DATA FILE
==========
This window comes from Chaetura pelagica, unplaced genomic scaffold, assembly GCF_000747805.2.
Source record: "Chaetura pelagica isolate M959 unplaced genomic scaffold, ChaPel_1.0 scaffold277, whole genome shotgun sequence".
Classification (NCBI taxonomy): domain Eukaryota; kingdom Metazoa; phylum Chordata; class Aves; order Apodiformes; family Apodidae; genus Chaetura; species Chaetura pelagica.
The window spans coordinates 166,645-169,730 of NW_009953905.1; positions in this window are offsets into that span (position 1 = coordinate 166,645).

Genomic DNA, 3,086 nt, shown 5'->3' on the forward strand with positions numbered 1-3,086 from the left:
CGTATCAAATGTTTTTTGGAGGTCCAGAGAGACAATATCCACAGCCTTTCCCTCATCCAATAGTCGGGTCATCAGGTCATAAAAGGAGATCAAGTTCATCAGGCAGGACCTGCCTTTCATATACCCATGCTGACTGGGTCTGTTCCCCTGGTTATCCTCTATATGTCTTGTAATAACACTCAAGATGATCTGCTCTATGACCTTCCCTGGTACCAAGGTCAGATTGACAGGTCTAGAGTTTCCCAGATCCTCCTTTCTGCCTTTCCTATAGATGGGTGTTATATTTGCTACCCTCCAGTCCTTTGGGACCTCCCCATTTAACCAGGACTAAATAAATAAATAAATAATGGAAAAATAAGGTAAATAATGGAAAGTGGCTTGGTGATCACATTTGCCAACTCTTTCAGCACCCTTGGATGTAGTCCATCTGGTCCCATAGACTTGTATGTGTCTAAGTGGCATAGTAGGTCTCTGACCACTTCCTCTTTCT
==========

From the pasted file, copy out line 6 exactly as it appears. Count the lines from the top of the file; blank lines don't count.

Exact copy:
CGTATCAAATGTTTTTTGGAGGTCCAGAGAGACAATATCCACAGCCTTTCCCTCATCCAATAGTCGGGTCATCAGGTCATAAAAGGAGATCAAGTTCATCAGGCAGGACCTGCCTTTCATATACCCATGCTGACTGGGTCTGTTCCCCTGGTTATCCTCTATATGTCTTGTAATAACACTCAAGATGATCTGCTCTATGACCTTCCCTGGTACCAAGGTCAGATTGACAGGTCTAGAGTTTCCCAGATCCTCCTTTCTGCCTTTCCTATAGATGGGTGTTATATTTGCTACCCTCCAGTCCTTTGGGACCTCCCCATTTAACCAGGACTAAATAAATAAATAAATAATGGAAAAATAAGGTAAATAATGGAAAGTGGCTTGGTGATCACATTTGCCAACTCTTTCAGCACCCTTGGATGTAGTCCATCTGGTCCCATAGACTTGTATGTGTCTAAGTGGCATAGTAGGTCTCTGACCACTTCCTCTTTCT